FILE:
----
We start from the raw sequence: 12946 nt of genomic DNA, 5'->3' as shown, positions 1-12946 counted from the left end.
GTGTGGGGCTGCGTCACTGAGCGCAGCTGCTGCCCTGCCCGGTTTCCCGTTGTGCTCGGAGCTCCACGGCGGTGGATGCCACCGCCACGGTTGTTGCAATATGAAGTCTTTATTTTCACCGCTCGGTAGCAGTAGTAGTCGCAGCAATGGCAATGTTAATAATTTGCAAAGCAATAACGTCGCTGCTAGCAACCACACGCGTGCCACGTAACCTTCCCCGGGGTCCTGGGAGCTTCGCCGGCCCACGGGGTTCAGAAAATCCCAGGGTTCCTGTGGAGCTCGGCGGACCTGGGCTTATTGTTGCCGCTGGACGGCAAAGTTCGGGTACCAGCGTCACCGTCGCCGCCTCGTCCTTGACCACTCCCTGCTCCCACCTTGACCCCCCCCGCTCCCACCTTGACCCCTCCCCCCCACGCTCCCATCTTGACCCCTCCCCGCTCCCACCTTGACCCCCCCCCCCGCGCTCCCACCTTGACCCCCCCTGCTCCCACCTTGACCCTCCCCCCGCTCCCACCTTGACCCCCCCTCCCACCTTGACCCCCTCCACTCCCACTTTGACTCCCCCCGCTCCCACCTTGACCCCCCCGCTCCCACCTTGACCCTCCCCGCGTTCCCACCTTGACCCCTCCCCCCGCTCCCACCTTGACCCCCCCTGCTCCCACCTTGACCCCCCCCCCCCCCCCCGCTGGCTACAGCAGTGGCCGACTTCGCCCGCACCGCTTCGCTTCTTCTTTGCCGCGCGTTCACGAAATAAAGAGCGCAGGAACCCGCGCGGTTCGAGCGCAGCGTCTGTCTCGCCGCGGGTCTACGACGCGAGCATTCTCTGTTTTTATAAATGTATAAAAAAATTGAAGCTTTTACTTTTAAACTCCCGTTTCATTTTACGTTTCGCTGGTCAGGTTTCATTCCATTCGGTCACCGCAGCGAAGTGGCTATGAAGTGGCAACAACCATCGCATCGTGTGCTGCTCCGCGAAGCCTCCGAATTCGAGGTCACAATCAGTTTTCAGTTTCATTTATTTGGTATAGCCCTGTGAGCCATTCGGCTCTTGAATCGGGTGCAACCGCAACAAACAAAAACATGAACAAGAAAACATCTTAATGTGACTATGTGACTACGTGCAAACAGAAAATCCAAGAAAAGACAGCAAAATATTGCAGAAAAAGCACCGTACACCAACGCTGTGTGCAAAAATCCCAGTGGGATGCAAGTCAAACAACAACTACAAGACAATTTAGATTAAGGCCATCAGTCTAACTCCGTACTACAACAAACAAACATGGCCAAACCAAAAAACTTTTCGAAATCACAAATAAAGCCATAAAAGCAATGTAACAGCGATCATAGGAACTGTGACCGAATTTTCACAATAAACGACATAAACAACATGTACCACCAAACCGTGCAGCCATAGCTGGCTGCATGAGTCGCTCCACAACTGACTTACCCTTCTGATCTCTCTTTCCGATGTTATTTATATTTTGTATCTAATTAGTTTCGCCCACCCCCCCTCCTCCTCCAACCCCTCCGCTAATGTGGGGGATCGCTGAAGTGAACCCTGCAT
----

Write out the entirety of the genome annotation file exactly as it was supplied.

We start from the raw sequence: 12946 nt of genomic DNA, 5'->3' as shown, positions 1-12946 counted from the left end.
GTGTGGGGCTGCGTCACTGAGCGCAGCTGCTGCCCTGCCCGGTTTCCCGTTGTGCTCGGAGCTCCACGGCGGTGGATGCCACCGCCACGGTTGTTGCAATATGAAGTCTTTATTTTCACCGCTCGGTAGCAGTAGTAGTCGCAGCAATGGCAATGTTAATAATTTGCAAAGCAATAACGTCGCTGCTAGCAACCACACGCGTGCCACGTAACCTTCCCCGGGGTCCTGGGAGCTTCGCCGGCCCACGGGGTTCAGAAAATCCCAGGGTTCCTGTGGAGCTCGGCGGACCTGGGCTTATTGTTGCCGCTGGACGGCAAAGTTCGGGTACCAGCGTCACCGTCGCCGCCTCGTCCTTGACCACTCCCTGCTCCCACCTTGACCCCCCCCGCTCCCACCTTGACCCCTCCCCCCCACGCTCCCATCTTGACCCCTCCCCGCTCCCACCTTGACCCCCCCCCCCGCGCTCCCACCTTGACCCCCCCTGCTCCCACCTTGACCCTCCCCCCGCTCCCACCTTGACCCCCCCTCCCACCTTGACCCCCTCCACTCCCACTTTGACTCCCCCCGCTCCCACCTTGACCCCCCCGCTCCCACCTTGACCCTCCCCGCGTTCCCACCTTGACCCCTCCCCCCGCTCCCACCTTGACCCCCCCTGCTCCCACCTTGACCCCCCCCCCCCCCCCCGCTGGCTACAGCAGTGGCCGACTTCGCCCGCACCGCTTCGCTTCTTCTTTGCCGCGCGTTCACGAAATAAAGAGCGCAGGAACCCGCGCGGTTCGAGCGCAGCGTCTGTCTCGCCGCGGGTCTACGACGCGAGCATTCTCTGTTTTTATAAATGTATAAAAAAATTGAAGCTTTTACTTTTAAACTCCCGTTTCATTTTACGTTTCGCTGGTCAGGTTTCATTCCATTCGGTCACCGCAGCGAAGTGGCTATGAAGTGGCAACAACCATCGCATCGTGTGCTGCTCCGCGAAGCCTCCGAATTCGAGGTCACAATCAGTTTTCAGTTTCATTTATTTGGTATAGCCCTGTGAGCCATTCGGCTCTTGAATCGGGTGCAACCGCAACAAACAAAAACATGAACAAGAAAACATCTTAATGTGACTATGTGACTACGTGCAAACAGAAAATCCAAGAAAAGACAGCAAAATATTGCAGAAAAAGCACCGTACACCAACGCTGTGTGCAAAAATCCCAGTGGGATGCAAGTCAAACAACAACTACAAGACAATTTAGATTAAGGCCATCAGTCTAACTCCGTACTACAACAAACAAACATGGCCAAACCAAAAAACTTTTCGAAATCACAAATAAAGCCATAAAAGCAATGTAACAGCGATCATAGGAACTGTGACCGAATTTTCACAATAAACGACATAAACAACATGTACCACCAAACCGTGCAGCCATAGCTGGCTGCATGAGTCGCTCCACAACTGACTTACCCTTCTGATCTCTCTTTCCGATGTTATTTATATTTTGTATCTAATTAGTTTCGCCCACCCCCCCTCCTCCTCCAACCCCTCCGCTAATGTGGGGGATCGCTGAAGTGAACCCTGCAT